Coronavirus: Does it Change the Outlook for Chinese Equities?

Charlie Awdry, Portfolio Manager for the Chinese Equities strategy, shares his views on the current coronavirus outbreak, its economic impact and potential implications for investors.

Key Takeaways

  • The coronavirus is causing significant disruption to business and consumer activity as well as global supply chains.
  • We expect authorities will move aggressively to ease policy to boost economic growth.
  • Investors will need to balance near-term earnings valuations, which will likely suffer due to negative profit revisions, with long-term valuations that may be less affected.

We have never seen anything like the response currently occurring in China to minimize population movement and transmission of the coronavirus (now named COVID-19). The Lunar New Year holiday has been extended, with schools and factories closing for longer than usual, while many cities are in lockdown and numerous quarantine measures are in place.

We do not know whether these actions are proportionate to the extent of the outbreak, but we do know it is a massive show of control and power by the Chinese government, which is keen to demonstrate that they can fight any battle successfully. The coronavirus is causing significant disruption to business and consumer activity as well as global supply chains. We expect the economic impact will be significant but difficult to quantify.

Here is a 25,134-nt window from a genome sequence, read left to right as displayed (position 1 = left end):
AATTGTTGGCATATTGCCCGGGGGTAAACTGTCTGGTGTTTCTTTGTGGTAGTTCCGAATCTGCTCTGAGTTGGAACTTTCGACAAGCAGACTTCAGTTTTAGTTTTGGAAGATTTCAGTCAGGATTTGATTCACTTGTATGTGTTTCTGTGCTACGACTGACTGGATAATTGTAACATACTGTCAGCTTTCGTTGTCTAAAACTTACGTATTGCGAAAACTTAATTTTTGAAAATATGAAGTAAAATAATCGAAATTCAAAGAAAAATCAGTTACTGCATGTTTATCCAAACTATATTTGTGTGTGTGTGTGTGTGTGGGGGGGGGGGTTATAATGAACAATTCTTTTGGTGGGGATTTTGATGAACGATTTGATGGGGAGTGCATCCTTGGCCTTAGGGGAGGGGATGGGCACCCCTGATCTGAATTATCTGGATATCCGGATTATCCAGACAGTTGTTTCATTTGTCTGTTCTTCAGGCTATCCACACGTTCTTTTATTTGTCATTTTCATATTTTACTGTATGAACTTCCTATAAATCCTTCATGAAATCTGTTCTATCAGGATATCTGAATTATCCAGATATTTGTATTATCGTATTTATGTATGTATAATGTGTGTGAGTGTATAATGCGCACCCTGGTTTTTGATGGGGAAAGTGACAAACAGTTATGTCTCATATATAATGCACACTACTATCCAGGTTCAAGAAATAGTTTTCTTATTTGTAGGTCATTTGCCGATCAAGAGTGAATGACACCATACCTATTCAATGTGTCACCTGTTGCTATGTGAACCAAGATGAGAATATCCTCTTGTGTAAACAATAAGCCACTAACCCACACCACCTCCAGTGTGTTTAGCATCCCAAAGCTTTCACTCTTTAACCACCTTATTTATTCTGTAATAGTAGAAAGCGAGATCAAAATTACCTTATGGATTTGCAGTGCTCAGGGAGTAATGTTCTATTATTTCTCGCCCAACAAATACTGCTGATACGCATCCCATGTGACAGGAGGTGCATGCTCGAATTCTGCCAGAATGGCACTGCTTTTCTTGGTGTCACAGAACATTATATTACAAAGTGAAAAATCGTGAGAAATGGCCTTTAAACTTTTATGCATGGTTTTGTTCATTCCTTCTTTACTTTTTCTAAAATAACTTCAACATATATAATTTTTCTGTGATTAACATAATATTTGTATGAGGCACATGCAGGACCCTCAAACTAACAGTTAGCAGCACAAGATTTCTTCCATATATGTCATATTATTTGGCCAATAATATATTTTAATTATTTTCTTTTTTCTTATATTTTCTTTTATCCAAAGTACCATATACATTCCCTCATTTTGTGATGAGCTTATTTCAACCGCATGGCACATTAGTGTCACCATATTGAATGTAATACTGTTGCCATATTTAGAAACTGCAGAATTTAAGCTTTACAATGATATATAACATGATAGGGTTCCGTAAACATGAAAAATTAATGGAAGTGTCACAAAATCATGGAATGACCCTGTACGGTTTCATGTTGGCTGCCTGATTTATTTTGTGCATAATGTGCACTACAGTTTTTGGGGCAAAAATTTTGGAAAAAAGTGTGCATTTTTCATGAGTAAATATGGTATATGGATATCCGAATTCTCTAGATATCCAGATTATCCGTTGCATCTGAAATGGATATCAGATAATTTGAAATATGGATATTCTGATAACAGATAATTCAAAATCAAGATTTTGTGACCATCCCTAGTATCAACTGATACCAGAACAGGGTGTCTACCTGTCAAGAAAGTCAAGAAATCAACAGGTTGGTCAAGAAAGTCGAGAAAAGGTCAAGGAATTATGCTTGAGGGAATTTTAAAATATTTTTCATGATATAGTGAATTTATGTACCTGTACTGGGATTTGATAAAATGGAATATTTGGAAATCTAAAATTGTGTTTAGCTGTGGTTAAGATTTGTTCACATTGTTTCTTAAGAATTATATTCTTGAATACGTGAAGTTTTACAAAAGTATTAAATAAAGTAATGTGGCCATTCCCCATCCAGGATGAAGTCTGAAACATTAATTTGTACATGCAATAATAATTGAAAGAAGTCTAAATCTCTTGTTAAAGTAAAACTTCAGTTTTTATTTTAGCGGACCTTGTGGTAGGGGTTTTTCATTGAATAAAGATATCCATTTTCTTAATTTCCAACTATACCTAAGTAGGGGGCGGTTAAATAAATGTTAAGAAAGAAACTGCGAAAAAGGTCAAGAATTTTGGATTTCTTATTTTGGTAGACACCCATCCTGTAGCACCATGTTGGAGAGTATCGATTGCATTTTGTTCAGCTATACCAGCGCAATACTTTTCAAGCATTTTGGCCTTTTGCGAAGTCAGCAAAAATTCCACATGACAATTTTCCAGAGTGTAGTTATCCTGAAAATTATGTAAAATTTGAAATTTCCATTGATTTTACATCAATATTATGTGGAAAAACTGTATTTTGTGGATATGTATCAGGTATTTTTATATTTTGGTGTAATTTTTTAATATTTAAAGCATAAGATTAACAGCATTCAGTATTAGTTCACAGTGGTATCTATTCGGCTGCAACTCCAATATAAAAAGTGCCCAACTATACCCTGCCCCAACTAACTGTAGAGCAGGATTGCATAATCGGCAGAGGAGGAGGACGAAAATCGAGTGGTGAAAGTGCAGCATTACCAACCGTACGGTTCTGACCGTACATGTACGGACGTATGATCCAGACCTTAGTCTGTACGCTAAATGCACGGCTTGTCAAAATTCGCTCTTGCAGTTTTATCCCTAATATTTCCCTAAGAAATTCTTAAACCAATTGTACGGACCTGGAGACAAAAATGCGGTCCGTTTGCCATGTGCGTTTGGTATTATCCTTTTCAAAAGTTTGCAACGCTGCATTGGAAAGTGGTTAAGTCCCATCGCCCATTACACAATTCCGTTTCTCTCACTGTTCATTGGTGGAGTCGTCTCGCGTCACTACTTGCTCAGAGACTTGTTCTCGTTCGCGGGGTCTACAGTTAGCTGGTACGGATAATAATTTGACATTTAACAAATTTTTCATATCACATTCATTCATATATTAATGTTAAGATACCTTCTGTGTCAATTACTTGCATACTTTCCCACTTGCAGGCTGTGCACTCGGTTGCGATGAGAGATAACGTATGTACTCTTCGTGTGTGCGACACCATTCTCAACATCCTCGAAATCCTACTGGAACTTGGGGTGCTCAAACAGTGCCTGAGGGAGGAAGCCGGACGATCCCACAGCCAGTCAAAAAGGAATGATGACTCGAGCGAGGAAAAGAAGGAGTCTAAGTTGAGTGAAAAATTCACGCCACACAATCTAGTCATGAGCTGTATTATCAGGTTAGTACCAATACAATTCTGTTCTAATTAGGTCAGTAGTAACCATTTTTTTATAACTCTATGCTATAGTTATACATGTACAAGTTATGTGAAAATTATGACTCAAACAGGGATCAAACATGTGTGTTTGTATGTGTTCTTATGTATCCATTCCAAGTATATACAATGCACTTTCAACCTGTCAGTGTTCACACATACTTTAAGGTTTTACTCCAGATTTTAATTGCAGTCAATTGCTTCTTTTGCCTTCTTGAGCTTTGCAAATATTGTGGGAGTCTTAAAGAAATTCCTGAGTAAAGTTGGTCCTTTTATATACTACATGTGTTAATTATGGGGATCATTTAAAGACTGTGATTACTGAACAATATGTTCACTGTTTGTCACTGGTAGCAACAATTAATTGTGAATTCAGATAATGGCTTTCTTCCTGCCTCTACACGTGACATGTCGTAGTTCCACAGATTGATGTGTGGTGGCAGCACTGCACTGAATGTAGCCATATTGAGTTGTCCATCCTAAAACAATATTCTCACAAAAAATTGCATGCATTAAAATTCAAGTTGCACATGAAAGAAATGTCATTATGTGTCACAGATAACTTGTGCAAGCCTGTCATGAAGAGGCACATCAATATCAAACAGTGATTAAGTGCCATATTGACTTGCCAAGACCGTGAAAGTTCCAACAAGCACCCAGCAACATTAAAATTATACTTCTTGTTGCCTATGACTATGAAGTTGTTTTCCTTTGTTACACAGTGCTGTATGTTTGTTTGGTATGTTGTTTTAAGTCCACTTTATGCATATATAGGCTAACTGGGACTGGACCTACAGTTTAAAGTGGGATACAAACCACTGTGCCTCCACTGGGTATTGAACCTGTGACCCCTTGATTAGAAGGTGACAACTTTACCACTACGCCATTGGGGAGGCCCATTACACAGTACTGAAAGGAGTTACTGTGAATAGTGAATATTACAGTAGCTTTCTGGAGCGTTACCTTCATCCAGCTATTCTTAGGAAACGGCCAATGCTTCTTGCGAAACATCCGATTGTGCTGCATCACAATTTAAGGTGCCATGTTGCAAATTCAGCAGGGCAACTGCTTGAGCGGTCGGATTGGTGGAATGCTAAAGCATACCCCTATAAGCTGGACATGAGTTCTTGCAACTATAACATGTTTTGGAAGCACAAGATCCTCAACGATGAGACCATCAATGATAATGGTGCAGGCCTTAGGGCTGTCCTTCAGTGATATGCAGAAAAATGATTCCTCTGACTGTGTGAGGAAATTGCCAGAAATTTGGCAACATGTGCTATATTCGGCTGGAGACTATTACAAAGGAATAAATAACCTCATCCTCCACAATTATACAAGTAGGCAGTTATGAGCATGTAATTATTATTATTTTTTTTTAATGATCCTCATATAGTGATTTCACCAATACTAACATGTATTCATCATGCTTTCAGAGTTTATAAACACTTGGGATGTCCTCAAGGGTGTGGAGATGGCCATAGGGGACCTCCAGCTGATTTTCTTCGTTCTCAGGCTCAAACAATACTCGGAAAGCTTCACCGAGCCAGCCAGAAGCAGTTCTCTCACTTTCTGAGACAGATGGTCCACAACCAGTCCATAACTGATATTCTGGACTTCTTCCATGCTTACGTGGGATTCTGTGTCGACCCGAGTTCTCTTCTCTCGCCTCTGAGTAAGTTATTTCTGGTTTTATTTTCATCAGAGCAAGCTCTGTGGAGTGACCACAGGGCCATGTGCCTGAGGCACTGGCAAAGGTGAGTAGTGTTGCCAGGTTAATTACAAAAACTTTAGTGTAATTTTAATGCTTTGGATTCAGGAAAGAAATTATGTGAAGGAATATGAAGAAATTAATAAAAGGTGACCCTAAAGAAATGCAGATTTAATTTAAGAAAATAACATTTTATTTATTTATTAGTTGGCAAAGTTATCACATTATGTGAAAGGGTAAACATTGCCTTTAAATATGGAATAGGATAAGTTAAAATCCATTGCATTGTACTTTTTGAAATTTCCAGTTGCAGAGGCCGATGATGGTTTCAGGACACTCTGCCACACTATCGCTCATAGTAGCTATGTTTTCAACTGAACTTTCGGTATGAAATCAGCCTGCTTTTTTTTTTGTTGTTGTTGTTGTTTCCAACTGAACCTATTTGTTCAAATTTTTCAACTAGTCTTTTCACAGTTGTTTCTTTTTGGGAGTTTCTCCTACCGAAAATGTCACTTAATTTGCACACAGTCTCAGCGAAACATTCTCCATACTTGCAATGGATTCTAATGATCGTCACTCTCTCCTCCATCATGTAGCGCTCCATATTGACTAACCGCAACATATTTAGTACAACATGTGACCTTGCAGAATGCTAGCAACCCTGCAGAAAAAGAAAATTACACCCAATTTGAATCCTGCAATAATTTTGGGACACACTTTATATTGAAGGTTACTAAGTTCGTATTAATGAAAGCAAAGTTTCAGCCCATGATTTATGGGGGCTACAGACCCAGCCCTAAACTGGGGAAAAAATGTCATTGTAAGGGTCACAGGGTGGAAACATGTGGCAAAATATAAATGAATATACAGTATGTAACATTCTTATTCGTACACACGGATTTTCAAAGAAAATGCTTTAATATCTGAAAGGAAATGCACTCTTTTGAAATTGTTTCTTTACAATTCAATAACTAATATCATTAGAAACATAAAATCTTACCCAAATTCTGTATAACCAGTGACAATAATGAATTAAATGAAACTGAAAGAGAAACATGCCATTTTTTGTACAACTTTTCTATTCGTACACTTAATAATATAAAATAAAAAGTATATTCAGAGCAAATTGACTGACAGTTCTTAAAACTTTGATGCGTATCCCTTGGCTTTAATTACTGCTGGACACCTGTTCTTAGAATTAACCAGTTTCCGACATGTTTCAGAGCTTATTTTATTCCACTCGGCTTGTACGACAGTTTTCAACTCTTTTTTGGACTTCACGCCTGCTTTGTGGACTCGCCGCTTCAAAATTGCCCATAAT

What Are We Observing in Equity Markets?

Chinese equity markets have rallied strongly after the initial post-New Year holiday sell-off, probably due to investors expecting a pro-growth policy response. We agree with this view, as we expect authorities will move aggressively to ease policy to boost economic growth and support a rapid uptick in the economy as the virus peaks and is eventually contained.

Since consumers may take some time to feel comfortable and confident, we anticipate the government will resort to the more rapid impact that usually comes from fixed asset investment (FAI) spending (e.g., infrastructure projects). We are already seeing directives aimed at easing the burden on businesses, such as reducing energy tariffs and banks extending grace periods for debt interest payments.

In our view, investors should continue to monitor the events in China closely. For some industries, the impact from the outbreak could be negative, including select consumer businesses and banks, which may be called to perform “national service.” In contrast, areas such as construction could benefit from an increase in FAI spending. Meanwhile, China’s health care sector has long been viewed as well positioned thanks to the tailwinds of a rapidly aging population; this episode is a difficult reminder that much investment and reforms need to take place in the sector.

It will be interesting to see how investors balance near-term earnings valuations, which will likely suffer due to negative profit revisions, with long-term valuations that may be less affected. The Chinese equity markets tend to act first, then think (often very simply). We think prudent investors should think critically and then act.